Razer Seiren V2 X review: A microphone tiny in size but big in value

Things are altogether more rounded this time around.

Razer Seiren V2 X
(Image: © Windows Central)

Razer's vast portfolio of gaming-focused hardware slows down for no one, and one of the latest additions to its lineup of streaming gear is the Seiren V2 X. It's the follow-up to the original Seiren X, an affordable, great-sounding microphone for streamers that came with an innovative built-in shock mount.

For round two Razer hasn't lost any of the key ingredients; instead, it took the original Seiren X, slimmed it down a bit, rounded off the design, and made a couple of small, but important improvements.

I've been using a Seiren X since it first launched because it's been easy to live with while sounding pretty good and not taking up much space on my desk. So is the sequel the one to finally replace it?

Razer Seiren V2 X: Price and availability

The Razer Seiren V2 X is available now for $100 from Razer's own store as well as authorized resellers such as Amazon and Best Buy. Currently, it's only available in black, but it wouldn't be hard to see Razer doing at least a white and pink version down the road.

Razer Seiren V2 X: What you'll like

Razer Seiren V2 X

Source: Windows Central (Image credit: Source: Windows Central)

The original Razer Seiren X was so good because it made getting good quality sound for content creators super simple. There was no need for expensive and fiddly external audio interfaces, no requirement to hang it from a mic arm with a chunky shock mount to protect against the inevitable desk bumping. This tiny little package delivered it all.

The exact same is true of the Seiren V2 X. Does it sound better than the original? Perhaps a little if you're really listening hard, or it could be a placebo effect. But it doesn't sound worse, and honestly, that's all it needed to hit. Below is a short sample clip so you can judge for yourself.

With a supercardioid pickup pattern, the Seiren V2 X is focused on the audio coming from the front of the microphone, in other words, your voice. This in turn helps to reduce the effects of noises that aren't your voice, like keyboard and mouse clicks. Is it perfect? No, but it's solid and for the target audience, that is to say, streamers, it's a perfect fit and is yet another thing that you don't have to fettle too much. It does a pretty good job of isolating your voice for something this affordable, though adding a noise gate in software will certainly help.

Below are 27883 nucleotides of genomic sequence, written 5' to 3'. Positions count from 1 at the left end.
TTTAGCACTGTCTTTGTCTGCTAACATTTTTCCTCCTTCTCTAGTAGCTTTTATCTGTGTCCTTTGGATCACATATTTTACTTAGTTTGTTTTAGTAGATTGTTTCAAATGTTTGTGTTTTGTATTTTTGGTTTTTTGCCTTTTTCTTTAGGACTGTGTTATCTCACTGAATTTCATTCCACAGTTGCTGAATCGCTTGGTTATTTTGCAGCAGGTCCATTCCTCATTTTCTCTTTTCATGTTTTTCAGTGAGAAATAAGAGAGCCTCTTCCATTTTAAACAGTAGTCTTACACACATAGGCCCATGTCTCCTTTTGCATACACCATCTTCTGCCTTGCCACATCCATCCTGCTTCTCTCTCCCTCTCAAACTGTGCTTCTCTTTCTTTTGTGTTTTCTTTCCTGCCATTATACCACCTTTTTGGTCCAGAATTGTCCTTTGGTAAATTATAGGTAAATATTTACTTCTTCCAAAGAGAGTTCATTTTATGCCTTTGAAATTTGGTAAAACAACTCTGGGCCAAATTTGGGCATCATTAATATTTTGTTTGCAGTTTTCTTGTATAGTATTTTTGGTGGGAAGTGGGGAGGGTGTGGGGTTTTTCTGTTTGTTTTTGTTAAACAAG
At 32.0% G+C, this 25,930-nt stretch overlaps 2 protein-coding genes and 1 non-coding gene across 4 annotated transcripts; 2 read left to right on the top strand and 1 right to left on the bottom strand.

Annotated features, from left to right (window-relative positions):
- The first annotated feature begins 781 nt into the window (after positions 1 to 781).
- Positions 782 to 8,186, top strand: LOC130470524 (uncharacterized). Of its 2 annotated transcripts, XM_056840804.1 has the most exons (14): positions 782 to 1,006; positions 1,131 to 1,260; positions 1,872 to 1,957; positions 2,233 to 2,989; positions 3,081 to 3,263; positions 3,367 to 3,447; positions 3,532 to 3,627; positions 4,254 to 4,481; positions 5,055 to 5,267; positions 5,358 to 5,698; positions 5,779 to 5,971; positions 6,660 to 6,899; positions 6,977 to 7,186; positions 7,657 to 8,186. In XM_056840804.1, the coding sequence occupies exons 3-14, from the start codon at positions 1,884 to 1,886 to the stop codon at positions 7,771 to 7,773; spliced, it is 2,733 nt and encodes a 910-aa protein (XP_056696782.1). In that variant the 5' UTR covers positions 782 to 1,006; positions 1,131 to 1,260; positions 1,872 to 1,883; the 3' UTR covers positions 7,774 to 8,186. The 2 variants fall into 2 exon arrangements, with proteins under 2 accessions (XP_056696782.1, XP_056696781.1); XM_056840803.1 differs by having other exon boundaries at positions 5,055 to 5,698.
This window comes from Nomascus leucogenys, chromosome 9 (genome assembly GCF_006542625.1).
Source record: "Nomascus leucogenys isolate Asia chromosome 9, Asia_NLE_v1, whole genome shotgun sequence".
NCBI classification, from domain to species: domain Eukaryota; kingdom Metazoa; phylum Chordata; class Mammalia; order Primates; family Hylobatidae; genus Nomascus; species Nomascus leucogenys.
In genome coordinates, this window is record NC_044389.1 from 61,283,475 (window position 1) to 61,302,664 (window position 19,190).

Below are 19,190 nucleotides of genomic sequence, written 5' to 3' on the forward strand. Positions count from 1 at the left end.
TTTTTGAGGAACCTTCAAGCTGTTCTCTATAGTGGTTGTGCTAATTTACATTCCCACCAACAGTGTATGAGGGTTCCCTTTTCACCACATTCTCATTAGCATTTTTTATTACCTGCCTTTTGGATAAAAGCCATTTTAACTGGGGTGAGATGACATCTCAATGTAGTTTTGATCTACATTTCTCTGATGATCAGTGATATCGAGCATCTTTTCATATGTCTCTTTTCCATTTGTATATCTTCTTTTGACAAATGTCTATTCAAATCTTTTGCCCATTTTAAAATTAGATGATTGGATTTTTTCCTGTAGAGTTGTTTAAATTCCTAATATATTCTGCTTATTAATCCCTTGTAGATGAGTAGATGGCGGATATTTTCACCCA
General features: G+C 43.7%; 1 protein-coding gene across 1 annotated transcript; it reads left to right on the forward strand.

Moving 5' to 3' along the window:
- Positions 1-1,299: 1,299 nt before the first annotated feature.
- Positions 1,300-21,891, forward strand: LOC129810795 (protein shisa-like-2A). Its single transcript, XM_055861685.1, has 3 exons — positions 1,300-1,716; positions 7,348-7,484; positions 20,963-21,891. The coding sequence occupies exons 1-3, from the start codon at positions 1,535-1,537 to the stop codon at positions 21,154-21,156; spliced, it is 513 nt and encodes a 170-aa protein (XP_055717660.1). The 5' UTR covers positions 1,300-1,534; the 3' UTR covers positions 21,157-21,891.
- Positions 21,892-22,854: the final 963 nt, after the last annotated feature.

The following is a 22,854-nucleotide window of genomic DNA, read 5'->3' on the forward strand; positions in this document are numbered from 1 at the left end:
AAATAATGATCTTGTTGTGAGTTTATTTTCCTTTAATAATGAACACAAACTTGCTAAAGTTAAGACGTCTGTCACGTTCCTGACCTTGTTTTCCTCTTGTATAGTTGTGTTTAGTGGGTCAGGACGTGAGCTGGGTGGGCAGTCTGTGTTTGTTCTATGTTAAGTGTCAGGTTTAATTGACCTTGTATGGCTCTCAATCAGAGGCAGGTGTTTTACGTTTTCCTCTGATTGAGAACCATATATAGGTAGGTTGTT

Swipe to scroll horizontally
Frequency response20Hz to 20kHz
Power5V 350mA
Polar patternsSupercardioid
PortsUSB-C3.5mm jack
Sensitivity-34 dB (1 V / Pa at 1 kHz)

What's particularly good about the new Seiren V2 X is the redesigned exterior. On the original, it was really awkward to connect headphones especially, and the micro-USB cable wasn't much less annoying. Especially if you were using the included stand. Fortunately, the sequel fixes all this, firstly by using USB-C, and secondly by relocating the ports to the back of the microphone.

It does come with a "special" cable, but most standard USB-C cables should also fit fine. The headphone port is so much easier to connect to and as such, you can enjoy frustration-free mic monitoring or even use the Seiren V2 X as your PC's audio output. And the mute button still lights up so you know that the microphone is connected and powered on, and of course, when nobody on your work Zoom call can hear you.

Razer Seiren V2 X

Source: Windows Central (Image credit: Source: Windows Central)

The redesign hasn't removed any of the usefulness of this microphone, though. Despite being smaller than its predecessor it still has a built-in shock mount and the same screw thread on the bottom. This means you can attach it to third-party stands and mic arms, but as before you'll likely need a thread adapter.

Streamers can have good audio without a huge microphone right in front of their face.

For a streamer, in particular, the smaller size is great. Without compromising your sound quality you can avoid having a gigantic microphone and pop filter blocking off your beautiful face from your audience. And with that pickup pattern and the fact it's using USB not XLR, you don't have to sit right on top of it or spend hours tweaking it. It's an absolute win.